"Martial arts has changed more in the last 20 years than the 2000 years before it"

Discussion in 'Koryu Bujutsu' started by Christianson, Jun 29, 2014.

  1. rne02

    rne02 Valued Member

    1) In the ring I would be fighting a trained fighter, in the street I am not.
    2) The object of fighting is to win the match by scoring more points on the judges score card. In the street you win by creating the opportunity to escape. If I kick you in the bollocks and run away in the ring I get DQ'd, in the street if I kick you in the bollocks and run away I have achieved my objective.
    3) in the street I can use brain engagement and pre-emptive striking, in the ring I cannot.
    4) In the ring certain techniques and certain areas of the body are banned, in the street they are not.
    Like who?

    Geoff Thompson, ex bouncer and world renowned self protection expert only ever used two techniques, one punch and one kick. he states in his books that he has seen people on the floor "tearing the guy a new a**hole, only to get stabbed by his mates". In SD you need to learn how to get back to your feet as quickly as possible, BJJ does not teach you that, it teaches you to roll around on the floor looking for a heel hook or a triangle.
    Last edited: Jul 22, 2014
  2. Smitfire

    Smitfire Cactus Schlong

    I have quite a collection of old turn-of-the-century martial arts, wrestling and physical culture books and what strikes me is that it's not that martial arts has changed in the last 20 years but that a lot of previous changes, that took arts off into abstract and self reflective directions have been undone and reverted.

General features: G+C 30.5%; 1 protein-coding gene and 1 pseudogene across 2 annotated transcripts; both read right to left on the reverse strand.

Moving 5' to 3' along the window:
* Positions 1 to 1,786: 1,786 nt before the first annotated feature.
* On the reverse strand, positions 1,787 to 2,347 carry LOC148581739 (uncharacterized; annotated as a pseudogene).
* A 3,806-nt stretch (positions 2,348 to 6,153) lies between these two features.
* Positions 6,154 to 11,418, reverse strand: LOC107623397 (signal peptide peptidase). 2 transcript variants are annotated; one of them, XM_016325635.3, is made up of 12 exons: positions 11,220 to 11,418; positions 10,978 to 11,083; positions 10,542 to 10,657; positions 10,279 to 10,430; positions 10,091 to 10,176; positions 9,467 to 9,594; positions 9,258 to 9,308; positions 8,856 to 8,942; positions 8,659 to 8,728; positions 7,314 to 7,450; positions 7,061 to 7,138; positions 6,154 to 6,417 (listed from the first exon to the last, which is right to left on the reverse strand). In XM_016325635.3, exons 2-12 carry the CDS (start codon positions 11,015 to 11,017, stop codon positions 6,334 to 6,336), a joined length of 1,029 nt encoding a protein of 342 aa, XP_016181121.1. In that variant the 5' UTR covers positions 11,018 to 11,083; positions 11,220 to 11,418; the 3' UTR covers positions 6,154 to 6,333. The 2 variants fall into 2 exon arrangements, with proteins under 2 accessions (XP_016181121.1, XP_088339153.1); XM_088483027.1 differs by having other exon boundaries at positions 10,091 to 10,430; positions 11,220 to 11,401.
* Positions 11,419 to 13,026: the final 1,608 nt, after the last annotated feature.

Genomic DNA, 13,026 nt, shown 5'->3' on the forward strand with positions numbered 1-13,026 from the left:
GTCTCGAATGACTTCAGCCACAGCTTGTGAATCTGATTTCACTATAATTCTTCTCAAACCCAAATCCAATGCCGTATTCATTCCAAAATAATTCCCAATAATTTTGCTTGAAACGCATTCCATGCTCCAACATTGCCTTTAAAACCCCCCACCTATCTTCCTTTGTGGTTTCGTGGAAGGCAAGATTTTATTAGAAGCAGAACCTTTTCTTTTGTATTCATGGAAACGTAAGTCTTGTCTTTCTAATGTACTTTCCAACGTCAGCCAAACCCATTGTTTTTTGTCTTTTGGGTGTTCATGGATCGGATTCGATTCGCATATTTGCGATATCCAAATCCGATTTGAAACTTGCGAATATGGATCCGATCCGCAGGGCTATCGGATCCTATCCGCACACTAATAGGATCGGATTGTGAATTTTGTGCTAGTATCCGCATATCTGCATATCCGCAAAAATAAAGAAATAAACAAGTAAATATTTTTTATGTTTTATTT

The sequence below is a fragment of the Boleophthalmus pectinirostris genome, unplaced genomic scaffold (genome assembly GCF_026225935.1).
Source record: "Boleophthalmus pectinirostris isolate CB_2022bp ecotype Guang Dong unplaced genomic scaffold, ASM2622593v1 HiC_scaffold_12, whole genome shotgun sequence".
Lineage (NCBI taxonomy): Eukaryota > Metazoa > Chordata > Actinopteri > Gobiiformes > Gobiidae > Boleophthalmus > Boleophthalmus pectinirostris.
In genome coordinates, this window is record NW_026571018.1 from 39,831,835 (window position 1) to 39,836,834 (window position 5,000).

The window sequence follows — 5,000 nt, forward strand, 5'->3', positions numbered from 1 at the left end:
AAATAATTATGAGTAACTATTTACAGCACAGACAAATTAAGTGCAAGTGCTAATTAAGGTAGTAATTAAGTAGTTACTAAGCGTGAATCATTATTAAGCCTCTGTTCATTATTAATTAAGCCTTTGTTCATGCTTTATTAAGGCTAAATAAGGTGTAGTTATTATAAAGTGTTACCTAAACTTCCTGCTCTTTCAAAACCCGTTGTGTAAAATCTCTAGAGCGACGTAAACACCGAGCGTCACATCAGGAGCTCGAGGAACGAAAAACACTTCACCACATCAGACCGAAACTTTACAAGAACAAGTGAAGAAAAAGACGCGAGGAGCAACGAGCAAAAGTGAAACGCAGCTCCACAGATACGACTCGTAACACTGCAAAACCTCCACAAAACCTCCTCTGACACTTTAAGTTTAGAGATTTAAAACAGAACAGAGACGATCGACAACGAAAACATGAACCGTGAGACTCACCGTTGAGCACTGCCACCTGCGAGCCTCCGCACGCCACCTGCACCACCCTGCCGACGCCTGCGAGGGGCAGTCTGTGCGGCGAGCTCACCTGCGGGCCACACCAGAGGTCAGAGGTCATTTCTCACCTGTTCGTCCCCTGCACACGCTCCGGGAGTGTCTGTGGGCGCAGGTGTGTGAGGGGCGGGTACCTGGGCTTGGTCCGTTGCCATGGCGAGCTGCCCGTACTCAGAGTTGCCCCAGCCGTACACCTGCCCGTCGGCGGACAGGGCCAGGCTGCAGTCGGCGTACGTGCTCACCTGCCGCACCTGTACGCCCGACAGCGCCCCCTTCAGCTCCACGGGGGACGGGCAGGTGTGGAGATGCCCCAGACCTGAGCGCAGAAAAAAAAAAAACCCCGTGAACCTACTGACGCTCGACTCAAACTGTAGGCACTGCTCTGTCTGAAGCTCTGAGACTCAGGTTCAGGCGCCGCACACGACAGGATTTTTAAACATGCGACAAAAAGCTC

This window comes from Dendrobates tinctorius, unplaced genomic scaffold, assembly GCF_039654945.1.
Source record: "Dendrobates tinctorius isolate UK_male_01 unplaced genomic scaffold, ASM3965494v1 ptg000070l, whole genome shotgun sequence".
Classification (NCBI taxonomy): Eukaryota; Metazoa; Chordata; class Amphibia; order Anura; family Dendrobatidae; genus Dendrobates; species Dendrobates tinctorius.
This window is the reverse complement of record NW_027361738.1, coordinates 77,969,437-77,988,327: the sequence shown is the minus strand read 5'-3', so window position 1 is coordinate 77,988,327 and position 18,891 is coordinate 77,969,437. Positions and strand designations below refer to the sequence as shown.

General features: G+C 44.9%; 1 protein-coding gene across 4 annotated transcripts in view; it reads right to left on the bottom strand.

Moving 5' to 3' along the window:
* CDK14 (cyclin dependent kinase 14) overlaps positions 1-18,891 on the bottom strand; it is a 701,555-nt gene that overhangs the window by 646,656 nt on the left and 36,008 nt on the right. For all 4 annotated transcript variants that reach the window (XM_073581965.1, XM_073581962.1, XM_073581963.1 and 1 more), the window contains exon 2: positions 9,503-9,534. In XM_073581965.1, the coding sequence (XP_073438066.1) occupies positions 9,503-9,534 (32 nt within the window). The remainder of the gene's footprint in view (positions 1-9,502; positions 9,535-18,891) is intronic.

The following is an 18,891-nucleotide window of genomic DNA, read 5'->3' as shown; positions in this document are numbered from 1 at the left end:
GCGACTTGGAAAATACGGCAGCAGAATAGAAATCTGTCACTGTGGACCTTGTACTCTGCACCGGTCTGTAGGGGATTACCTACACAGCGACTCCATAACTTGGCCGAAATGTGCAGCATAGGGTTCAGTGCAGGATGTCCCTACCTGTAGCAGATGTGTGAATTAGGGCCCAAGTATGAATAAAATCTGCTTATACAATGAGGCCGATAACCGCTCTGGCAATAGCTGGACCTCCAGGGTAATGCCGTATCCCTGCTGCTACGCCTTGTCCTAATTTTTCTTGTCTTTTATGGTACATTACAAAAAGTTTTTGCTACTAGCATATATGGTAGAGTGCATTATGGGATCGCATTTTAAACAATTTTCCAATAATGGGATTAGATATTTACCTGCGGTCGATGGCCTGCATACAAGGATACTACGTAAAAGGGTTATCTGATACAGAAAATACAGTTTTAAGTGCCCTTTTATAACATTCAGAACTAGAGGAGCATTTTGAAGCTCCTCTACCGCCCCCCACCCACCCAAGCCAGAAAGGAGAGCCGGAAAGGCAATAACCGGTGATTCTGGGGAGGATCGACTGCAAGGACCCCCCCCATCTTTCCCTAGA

Reading many of these old books it is surprising how knowledge that seems new and fresh has merely been dormant or forgotten.
    Read Jack Dempsey's championship fighting and there's a lot of "MMA" in there.
    I've a judo book that deals with facing a savateur.
    Tell the martial artists of old that you don't grappled or only do punching and they'd laugh at you. They knew what as what.

    I also have something to say about whether an art has groundfighting in it or not.
    I think in the old days many arts neglected ground fighting because wrestling and grappling were so endemic in daily life, and the life of children, that almost everyone knew how to do it to some degree. It was just an accepted part of life that would have been stupid to include because not knowing it would be almost akin to not knowing how to walk.
    I believe one reason Karate lost much of its grappling is because when it moved to Japan all the early pioneers were Judo BB's and so knowing how to fall, throw, grip and roughhouse was just a given foundation. It'd be like teaching your grandmother to suck eggs as they say.
    Older warrior cultures would be no different. Sword arts don't include grappling because grappling is what you learnt as a kid. It didn't need to be "formally" included. IMHO of course.
    Last edited: Jul 22, 2014
  3. Smitfire

    Smitfire Cactus Schlong

    Standing up "in base" is pretty much one of the first lessons in BJJ (and should be a constant habit).
    Don't mistake two skilled people going counter for counter as how BJJ would be expressed in a real fight.
    In the same way boxers in real fights don't go 12 rounds but seek a finish or decisive technique ASAP.
    There are problems with the BJJ approach to SD though. :)
  4. David Harrison

    David Harrison MAPper without portfolio